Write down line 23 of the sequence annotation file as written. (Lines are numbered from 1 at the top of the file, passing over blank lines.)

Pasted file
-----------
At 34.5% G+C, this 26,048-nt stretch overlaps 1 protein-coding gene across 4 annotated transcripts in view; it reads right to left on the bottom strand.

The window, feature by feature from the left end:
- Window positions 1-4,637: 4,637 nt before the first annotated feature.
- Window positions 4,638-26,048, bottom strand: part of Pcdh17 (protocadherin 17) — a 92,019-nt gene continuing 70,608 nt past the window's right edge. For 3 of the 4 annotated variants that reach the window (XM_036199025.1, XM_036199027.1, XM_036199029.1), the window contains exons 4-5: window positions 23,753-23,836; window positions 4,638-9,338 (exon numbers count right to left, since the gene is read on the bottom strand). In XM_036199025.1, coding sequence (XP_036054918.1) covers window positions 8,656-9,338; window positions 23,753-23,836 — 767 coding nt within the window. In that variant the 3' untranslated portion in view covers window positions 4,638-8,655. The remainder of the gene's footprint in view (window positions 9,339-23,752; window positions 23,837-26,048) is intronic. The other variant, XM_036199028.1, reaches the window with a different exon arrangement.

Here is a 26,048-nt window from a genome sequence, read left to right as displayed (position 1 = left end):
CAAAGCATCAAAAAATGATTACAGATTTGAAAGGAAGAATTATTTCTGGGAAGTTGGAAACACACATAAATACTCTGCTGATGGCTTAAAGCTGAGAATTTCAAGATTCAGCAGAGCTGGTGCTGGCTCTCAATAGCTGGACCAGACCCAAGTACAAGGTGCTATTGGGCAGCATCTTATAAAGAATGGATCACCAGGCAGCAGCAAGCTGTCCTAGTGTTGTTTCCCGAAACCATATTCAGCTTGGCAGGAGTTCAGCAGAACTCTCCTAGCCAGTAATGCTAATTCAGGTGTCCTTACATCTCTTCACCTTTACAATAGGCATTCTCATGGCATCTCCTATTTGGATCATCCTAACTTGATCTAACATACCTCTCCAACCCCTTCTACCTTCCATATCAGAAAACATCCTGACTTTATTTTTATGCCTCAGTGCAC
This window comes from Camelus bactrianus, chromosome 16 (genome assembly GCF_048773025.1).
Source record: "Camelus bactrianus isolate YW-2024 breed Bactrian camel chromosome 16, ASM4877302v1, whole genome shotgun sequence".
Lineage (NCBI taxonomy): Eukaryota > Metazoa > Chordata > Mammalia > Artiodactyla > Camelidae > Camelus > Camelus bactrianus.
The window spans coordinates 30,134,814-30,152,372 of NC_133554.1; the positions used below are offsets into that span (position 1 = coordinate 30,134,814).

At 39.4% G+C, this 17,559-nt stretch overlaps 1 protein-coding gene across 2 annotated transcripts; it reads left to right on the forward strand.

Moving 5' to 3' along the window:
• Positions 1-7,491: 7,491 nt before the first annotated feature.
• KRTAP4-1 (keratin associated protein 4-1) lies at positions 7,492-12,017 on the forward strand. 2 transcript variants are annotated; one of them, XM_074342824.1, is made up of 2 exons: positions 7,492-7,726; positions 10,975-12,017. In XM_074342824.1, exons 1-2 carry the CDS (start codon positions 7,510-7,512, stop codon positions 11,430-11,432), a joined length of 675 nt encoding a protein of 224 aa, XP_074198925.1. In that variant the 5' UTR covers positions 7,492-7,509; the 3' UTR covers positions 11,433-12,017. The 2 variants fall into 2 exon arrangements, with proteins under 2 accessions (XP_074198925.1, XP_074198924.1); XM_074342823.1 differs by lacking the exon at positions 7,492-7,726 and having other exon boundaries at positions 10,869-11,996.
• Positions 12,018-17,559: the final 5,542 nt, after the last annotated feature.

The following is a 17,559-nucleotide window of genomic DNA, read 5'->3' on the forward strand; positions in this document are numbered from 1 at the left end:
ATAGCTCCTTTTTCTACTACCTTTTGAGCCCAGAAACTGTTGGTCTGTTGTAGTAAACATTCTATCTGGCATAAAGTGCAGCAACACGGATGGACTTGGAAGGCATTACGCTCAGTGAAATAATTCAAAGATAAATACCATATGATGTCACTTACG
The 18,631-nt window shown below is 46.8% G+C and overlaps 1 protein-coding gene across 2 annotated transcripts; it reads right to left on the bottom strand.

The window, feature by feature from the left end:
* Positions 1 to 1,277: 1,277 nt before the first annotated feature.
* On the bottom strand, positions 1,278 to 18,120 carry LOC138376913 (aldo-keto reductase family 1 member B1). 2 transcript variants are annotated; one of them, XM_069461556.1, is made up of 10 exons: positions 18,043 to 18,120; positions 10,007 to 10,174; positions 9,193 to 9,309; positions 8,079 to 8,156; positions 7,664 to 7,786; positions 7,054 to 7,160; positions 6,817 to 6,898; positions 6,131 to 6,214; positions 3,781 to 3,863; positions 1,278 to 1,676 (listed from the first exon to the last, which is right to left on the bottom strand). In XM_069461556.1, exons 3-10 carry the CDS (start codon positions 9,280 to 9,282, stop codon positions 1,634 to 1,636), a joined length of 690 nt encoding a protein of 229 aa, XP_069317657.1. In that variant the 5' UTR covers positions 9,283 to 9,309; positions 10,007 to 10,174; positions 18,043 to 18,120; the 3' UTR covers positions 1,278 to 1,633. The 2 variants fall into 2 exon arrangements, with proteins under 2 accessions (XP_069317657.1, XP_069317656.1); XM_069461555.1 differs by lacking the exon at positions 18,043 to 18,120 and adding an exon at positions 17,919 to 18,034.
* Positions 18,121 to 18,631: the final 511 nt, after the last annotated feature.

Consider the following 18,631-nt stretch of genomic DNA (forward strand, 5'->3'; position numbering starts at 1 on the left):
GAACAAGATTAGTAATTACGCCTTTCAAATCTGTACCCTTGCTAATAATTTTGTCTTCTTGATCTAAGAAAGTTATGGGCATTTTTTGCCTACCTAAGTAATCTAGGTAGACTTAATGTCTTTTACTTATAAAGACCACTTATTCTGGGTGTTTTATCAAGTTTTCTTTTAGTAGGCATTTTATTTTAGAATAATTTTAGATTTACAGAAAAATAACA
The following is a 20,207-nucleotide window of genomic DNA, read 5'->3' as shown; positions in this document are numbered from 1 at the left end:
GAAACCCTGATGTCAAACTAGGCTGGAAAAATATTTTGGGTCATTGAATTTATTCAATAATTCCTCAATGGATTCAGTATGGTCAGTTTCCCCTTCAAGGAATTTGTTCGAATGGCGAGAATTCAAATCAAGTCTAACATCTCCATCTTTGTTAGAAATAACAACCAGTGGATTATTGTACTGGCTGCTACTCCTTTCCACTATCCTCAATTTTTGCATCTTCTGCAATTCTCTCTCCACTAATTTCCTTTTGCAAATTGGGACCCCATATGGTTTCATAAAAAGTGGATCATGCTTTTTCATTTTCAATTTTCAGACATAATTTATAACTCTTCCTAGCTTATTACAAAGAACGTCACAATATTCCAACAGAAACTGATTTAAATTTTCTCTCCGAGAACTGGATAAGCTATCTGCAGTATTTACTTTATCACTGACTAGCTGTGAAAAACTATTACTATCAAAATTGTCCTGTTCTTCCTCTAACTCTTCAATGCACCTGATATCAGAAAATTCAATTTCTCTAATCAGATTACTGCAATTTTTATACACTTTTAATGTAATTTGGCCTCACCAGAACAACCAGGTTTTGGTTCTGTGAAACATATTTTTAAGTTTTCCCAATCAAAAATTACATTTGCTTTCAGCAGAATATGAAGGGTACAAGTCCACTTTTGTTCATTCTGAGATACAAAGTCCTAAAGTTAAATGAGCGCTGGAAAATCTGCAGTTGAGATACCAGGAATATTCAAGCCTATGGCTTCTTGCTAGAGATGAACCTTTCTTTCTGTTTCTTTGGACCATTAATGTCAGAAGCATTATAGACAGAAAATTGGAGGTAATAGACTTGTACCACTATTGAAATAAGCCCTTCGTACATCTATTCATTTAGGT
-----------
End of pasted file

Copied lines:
Consider the following 18,631-nt stretch of genomic DNA (forward strand, 5'->3'; position numbering starts at 1 on the left):